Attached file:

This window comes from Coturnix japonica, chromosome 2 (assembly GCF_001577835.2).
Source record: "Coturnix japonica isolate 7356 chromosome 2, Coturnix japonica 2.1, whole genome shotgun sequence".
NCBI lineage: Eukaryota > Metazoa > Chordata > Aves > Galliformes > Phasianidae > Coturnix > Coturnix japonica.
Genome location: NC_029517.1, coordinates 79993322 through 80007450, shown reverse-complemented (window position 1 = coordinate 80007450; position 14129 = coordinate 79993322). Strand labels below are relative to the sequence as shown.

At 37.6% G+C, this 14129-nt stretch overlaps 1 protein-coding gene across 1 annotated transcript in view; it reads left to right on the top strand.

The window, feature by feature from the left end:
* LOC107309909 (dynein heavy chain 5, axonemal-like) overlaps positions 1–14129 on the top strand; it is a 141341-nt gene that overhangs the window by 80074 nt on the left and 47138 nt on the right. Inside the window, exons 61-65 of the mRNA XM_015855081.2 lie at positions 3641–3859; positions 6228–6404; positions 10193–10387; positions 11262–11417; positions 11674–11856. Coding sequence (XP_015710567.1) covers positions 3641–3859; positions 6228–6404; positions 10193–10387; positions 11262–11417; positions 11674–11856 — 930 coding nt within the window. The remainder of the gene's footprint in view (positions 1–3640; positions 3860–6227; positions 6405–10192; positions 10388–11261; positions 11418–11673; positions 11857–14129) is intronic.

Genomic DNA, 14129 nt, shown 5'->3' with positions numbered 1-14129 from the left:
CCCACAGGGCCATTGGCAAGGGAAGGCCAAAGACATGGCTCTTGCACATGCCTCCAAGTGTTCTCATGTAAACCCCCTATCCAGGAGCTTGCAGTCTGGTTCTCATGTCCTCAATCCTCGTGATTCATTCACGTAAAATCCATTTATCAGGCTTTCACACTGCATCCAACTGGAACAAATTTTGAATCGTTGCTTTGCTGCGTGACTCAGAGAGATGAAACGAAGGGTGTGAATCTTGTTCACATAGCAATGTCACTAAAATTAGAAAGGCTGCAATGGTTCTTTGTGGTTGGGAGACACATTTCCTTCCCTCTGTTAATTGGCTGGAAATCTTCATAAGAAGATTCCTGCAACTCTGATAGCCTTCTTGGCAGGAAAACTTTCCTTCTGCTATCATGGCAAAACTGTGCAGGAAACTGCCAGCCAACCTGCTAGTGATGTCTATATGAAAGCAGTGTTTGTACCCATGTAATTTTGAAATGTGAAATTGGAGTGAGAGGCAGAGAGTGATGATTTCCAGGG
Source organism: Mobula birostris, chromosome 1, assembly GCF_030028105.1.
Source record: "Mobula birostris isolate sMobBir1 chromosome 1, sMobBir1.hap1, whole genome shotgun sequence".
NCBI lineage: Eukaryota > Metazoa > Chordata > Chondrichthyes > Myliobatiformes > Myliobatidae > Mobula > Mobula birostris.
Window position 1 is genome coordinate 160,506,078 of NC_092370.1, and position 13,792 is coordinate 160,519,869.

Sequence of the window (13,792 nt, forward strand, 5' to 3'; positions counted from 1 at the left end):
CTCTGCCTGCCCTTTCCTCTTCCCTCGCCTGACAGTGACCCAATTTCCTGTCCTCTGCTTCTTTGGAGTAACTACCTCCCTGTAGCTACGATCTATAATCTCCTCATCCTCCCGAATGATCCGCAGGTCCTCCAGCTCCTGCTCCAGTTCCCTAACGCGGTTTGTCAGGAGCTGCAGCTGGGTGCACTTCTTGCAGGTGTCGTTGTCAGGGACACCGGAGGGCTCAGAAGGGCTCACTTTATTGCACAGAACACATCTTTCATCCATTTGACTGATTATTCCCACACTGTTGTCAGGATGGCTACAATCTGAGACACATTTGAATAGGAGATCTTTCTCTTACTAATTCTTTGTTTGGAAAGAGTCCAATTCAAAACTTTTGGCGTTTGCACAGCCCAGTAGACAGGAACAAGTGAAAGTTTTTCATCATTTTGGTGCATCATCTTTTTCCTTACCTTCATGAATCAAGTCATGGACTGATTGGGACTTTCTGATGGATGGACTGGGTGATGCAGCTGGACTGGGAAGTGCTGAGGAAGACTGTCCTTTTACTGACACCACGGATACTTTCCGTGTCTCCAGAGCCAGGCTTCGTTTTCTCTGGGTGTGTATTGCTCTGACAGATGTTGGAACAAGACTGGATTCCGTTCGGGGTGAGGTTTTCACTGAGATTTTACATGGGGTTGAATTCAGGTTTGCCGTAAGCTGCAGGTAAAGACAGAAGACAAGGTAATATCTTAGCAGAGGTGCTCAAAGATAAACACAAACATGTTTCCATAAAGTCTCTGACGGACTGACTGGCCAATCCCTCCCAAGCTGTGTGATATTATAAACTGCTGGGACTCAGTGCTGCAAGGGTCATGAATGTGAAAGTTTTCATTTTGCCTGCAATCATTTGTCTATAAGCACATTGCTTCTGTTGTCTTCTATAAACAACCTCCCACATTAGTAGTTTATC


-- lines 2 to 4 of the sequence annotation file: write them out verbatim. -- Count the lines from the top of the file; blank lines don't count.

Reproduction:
Source record: "Coturnix japonica isolate 7356 chromosome 2, Coturnix japonica 2.1, whole genome shotgun sequence".
NCBI lineage: Eukaryota > Metazoa > Chordata > Aves > Galliformes > Phasianidae > Coturnix > Coturnix japonica.
Genome location: NC_029517.1, coordinates 79993322 through 80007450, shown reverse-complemented (window position 1 = coordinate 80007450; position 14129 = coordinate 79993322). Strand labels below are relative to the sequence as shown.